Invitation to Create…

Recycled Rocket Making

Did you end up with a lot of leftover packaging after the holidays? If you can find a cylindrical or oblong container, and any plastic windows, ribbon, some tape, some scissors, some tin foil, and a piece of card, you might be able to put that packaging to better use!

You may not think of space travel as particularly “green,” but every space shuttle has to create its own ecosystem whereby it recycles its materials. The more sustainable each journey is, and the more material it can reuse, the longer the flight can be. We are at the place we are now because of generations of thinkers and ideas, and we are still learning and developing!


Astronomy and space sciences have a much longer history than we might think. When the DEI was founded in 1813, its members were interested in a wide variety of subjects, and the institution sought to gather a collection that suited these various interests. Not only did the DEI’s members gather contemporary texts, but they also invested in volumes reflecting the discoveries of important thinkers from across the centuries. In the early 19th century, the pursuit of Science was largely known as “Natural Philosophy,” and it was only later that it was separated more concretely into disciplines such as Biology, Chemistry, and Physics. In this early experimental phase, this creative time of scientific speculation and exchanging ideas, it is even said some experiments were carried out at the institution, with mixed results!

Eventually, the separation of the sciences encouraged new professional bodies, such as the Royal Astronomy Society, founded by John Herschel in 1820 to encourage and promote the study of the planets and the stars. By the Victorian era, new, more powerful telescopes had encouraged certain space-minded individuals to look skywards with more intent. Amongst the collection today, we have a few volumes that focus on Astronomy, including two beautifully-illustrated volumes by Richard A. Proctor, the Honorary Secretary of the Royal Astronomical Society. In his 1873 volume on “The Moon: Her Motions, Aspect, Scenery, and Physical Condition” Proctor reflected:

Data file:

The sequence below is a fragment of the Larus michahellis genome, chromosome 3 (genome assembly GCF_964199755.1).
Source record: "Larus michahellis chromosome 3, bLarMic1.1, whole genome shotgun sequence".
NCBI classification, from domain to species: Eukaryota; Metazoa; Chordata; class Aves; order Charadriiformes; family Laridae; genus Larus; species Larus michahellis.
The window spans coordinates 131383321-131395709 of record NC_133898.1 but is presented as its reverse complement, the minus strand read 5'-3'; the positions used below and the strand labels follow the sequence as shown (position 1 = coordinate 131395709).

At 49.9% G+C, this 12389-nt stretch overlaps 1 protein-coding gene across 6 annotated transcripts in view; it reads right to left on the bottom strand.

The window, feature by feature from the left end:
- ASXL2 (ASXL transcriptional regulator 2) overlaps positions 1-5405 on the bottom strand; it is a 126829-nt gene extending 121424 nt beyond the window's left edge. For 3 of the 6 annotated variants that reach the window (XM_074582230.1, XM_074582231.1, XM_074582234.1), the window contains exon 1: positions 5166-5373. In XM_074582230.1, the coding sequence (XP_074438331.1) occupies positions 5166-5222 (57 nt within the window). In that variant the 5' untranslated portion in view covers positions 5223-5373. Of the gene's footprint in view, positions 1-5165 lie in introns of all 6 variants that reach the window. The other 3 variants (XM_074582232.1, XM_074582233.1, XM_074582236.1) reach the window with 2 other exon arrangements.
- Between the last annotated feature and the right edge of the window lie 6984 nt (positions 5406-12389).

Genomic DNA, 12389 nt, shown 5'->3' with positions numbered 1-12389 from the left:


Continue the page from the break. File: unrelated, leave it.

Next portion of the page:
“Of lunarian phenomena, – that is, of the appearance presented by lunar landscapes, I shall say little, because, in point of fact, we know far too little respecting the real details of lunar scenery to form any satisfactory opinion on the subject. If a landscape-painter were invited to draw a picture presenting his conceptions of the scenery of a region which he had only viewed from a distance of a hundred miles, he would be under no greater difficulties than the astronomer who undertakes to draw a lunar landscape, as it would actually appear to any one placed on the surface of the moon.”(308).

For Proctor, and the other 19th-century astronomers of his day, the moon was still a distant and mysterious place, viewed only by telescope. Now we have better instruments to map the moon, and as part of the Apollo Program, carried out between 1969 and 1972, twelve people have walked on the moon to date. Who knows what might happen next if we invest in new discoveries!


Whilst the moon may seem even farther off to us under the current circumstances, it is a somewhat reassuring object, which we can view, as a constant, in the sky at night.

At some point in the 1800s, Percy Bysshe Shelley wrote the following verse “To the Moon”:

“Art thou pale for weariness

Of climbing heaven and gazing on the earth,

Wandering companionless

Among the stars that have a different birth, —

And ever changing, like a joyless eye

That finds no object worth its constancy?”

To bring you a little closer to the moon in your imagination, here are a few instructions on how to make your own miniature rocket (though you can follow these as much or as little as you would like!):

1) Assemble all your materials: card, scissors, tape, a pencil, and a cylindrical or oblong container. Tin foil if you have it, if not wrapping paper will do! Also any other ribbons or plastic you might want to add as decoration.

2) Cover your container with the foil or wrapping paper, and fix with the tape. This will form the main body of your rocket.

3) Draw around your tape to make a circle on a piece of card, making sure it’s a bigger circle than the end of your object. Draw a line down to the centre, and then cut this circle out, and make an incision where your line is. Fold to make a cone shape and fix this to the top of your container.

4) Draw a small astronaut on a piece of card and cut this out. Place a sheet of plastic over the top for a window, and then attach to the main body of your rocket.

5) Tear off some more tin foil or wrapping paper, roll into a tube and wrap into a circle. Fix this over your window.

6) Cut two triangles out of card and fix these to either side at the bottom of your rocket.

7) Tie your ribbons into a knot and fix to the bottom of your rocket for flames.

😎 Add any further decoration you might wish. You’re good to go!

Happy Making!

Bethany Howell, Saturday Activities Coordinator